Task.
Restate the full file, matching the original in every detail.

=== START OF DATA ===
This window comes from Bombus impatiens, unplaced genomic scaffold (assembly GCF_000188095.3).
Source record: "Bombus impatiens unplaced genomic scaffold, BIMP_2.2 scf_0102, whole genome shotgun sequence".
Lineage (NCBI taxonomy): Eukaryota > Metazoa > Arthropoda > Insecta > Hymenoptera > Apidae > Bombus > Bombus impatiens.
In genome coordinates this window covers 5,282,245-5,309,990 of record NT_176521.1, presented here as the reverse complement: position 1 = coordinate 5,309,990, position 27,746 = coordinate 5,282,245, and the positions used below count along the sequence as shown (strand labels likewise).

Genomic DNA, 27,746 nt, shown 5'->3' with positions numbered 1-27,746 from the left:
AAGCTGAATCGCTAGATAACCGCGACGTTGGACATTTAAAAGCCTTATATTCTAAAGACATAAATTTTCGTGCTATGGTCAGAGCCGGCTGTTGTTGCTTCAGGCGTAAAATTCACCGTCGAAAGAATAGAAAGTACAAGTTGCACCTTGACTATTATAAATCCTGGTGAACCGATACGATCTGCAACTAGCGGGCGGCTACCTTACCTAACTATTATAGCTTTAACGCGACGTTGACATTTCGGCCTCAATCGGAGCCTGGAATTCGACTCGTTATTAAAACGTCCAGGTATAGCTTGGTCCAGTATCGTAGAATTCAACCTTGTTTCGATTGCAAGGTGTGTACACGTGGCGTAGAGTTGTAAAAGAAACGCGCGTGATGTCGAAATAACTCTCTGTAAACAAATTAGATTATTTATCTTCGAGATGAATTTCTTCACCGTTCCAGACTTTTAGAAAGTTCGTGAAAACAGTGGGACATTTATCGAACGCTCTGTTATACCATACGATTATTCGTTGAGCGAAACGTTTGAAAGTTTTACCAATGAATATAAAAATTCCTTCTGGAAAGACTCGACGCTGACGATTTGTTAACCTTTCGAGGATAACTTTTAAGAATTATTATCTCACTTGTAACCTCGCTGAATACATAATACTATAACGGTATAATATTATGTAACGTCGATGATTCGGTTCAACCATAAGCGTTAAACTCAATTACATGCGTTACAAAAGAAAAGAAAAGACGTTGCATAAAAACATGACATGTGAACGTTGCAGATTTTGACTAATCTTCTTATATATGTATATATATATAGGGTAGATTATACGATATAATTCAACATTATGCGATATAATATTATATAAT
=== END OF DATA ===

This window comes from Bombus impatiens, unplaced genomic scaffold (assembly GCF_000188095.3).
Source record: "Bombus impatiens unplaced genomic scaffold, BIMP_2.2 scf_0102, whole genome shotgun sequence".
Lineage (NCBI taxonomy): Eukaryota > Metazoa > Arthropoda > Insecta > Hymenoptera > Apidae > Bombus > Bombus impatiens.
In genome coordinates this window covers 5,282,245-5,309,990 of record NT_176521.1, presented here as the reverse complement: position 1 = coordinate 5,309,990, position 27,746 = coordinate 5,282,245, and the positions used below count along the sequence as shown (strand labels likewise).

Genomic DNA, 27,746 nt, shown 5'->3' with positions numbered 1-27,746 from the left:
AAGCTGAATCGCTAGATAACCGCGACGTTGGACATTTAAAAGCCTTATATTCTAAAGACATAAATTTTCGTGCTATGGTCAGAGCCGGCTGTTGTTGCTTCAGGCGTAAAATTCACCGTCGAAAGAATAGAAAGTACAAGTTGCACCTTGACTATTATAAATCCTGGTGAACCGATACGATCTGCAACTAGCGGGCGGCTACCTTACCTAACTATTATAGCTTTAACGCGACGTTGACATTTCGGCCTCAATCGGAGCCTGGAATTCGACTCGTTATTAAAACGTCCAGGTATAGCTTGGTCCAGTATCGTAGAATTCAACCTTGTTTCGATTGCAAGGTGTGTACACGTGGCGTAGAGTTGTAAAAGAAACGCGCGTGATGTCGAAATAACTCTCTGTAAACAAATTAGATTATTTATCTTCGAGATGAATTTCTTCACCGTTCCAGACTTTTAGAAAGTTCGTGAAAACAGTGGGACATTTATCGAACGCTCTGTTATACCATACGATTATTCGTTGAGCGAAACGTTTGAAAGTTTTACCAATGAATATAAAAATTCCTTCTGGAAAGACTCGACGCTGACGATTTGTTAACCTTTCGAGGATAACTTTTAAGAATTATTATCTCACTTGTAACCTCGCTGAATACATAATACTATAACGGTATAATATTATGTAACGTCGATGATTCGGTTCAACCATAAGCGTTAAACTCAATTACATGCGTTACAAAAGAAAAGAAAAGACGTTGCATAAAAACATGACATGTGAACGTTGCAGATTTTGACTAATCTTCTTATATATGTATATATATATAGGGTAGATTATACGATATAATTCAACATTATGCGATATAATATTATATAAT